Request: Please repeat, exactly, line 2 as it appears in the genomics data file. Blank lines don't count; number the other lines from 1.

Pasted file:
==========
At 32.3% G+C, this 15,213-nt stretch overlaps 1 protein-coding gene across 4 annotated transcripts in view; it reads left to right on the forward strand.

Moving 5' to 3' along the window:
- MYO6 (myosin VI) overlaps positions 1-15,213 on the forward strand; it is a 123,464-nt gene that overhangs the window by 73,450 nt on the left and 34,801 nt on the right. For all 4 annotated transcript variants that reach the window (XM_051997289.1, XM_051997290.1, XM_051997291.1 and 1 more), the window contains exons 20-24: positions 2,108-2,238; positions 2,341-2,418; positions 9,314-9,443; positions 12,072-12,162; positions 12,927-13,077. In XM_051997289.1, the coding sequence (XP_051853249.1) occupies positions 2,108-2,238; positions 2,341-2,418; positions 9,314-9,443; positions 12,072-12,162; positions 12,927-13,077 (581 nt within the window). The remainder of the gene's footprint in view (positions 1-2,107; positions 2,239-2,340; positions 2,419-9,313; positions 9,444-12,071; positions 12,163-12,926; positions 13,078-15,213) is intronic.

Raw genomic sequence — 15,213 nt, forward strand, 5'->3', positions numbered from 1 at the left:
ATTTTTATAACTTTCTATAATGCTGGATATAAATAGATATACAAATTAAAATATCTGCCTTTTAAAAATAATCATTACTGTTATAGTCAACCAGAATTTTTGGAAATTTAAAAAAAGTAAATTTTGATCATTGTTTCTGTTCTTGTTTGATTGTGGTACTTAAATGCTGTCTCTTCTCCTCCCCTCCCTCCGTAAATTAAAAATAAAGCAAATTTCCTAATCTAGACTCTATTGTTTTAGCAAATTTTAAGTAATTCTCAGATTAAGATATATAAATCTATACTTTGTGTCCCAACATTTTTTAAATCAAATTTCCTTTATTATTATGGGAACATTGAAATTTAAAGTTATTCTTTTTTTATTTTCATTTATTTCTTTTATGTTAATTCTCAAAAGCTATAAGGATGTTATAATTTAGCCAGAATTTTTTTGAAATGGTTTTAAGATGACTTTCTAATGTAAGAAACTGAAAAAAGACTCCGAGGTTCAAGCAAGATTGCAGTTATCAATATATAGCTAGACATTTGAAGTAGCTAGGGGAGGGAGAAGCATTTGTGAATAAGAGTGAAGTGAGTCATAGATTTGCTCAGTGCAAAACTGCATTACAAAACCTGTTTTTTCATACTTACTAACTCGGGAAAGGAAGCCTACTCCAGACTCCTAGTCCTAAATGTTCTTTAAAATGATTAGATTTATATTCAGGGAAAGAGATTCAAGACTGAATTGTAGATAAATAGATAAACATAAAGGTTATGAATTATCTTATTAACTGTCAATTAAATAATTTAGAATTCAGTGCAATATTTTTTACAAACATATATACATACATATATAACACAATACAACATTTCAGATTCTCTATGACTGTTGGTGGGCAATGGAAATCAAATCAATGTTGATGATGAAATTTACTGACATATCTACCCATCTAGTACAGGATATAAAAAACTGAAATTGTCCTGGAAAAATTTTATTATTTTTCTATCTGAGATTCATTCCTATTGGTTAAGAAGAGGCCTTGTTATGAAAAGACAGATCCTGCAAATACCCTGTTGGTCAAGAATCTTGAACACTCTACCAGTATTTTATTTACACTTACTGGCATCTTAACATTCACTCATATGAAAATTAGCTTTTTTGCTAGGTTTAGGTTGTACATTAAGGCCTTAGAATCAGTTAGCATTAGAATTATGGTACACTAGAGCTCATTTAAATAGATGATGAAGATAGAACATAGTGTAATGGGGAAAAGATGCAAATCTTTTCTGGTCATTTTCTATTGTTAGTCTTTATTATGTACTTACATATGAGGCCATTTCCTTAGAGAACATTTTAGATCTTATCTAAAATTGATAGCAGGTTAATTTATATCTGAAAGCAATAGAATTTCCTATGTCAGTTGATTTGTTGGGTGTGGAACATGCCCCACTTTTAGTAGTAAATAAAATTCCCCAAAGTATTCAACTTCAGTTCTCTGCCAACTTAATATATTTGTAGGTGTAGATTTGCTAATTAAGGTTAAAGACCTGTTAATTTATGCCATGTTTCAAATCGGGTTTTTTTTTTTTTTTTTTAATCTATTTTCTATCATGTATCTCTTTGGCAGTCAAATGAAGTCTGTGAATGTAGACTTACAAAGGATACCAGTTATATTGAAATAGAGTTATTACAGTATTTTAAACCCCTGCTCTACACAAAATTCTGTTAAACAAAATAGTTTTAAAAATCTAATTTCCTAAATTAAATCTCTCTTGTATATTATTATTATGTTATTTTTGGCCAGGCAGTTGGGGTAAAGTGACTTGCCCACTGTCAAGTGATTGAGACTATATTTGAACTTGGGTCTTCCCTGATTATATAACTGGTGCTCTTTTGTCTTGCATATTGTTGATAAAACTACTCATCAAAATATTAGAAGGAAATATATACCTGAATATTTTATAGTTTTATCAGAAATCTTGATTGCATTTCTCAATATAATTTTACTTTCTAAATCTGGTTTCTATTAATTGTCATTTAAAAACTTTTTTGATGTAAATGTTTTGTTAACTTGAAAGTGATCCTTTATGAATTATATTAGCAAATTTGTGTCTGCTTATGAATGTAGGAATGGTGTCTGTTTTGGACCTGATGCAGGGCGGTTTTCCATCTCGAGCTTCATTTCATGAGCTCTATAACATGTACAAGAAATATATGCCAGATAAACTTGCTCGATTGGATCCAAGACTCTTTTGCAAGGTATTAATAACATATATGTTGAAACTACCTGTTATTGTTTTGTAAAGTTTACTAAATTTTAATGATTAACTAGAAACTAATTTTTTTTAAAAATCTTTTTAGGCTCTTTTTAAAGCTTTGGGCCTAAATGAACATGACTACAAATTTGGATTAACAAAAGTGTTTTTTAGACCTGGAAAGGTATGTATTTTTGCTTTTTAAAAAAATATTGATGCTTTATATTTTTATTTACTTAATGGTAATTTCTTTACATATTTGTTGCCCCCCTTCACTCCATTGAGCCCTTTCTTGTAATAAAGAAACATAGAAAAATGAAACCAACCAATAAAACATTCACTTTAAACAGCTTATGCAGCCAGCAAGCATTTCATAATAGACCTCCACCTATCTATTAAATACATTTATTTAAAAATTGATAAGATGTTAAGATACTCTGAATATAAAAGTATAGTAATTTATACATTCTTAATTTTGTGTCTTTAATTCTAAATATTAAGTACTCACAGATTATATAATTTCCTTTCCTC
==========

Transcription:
Moving 5' to 3' along the window: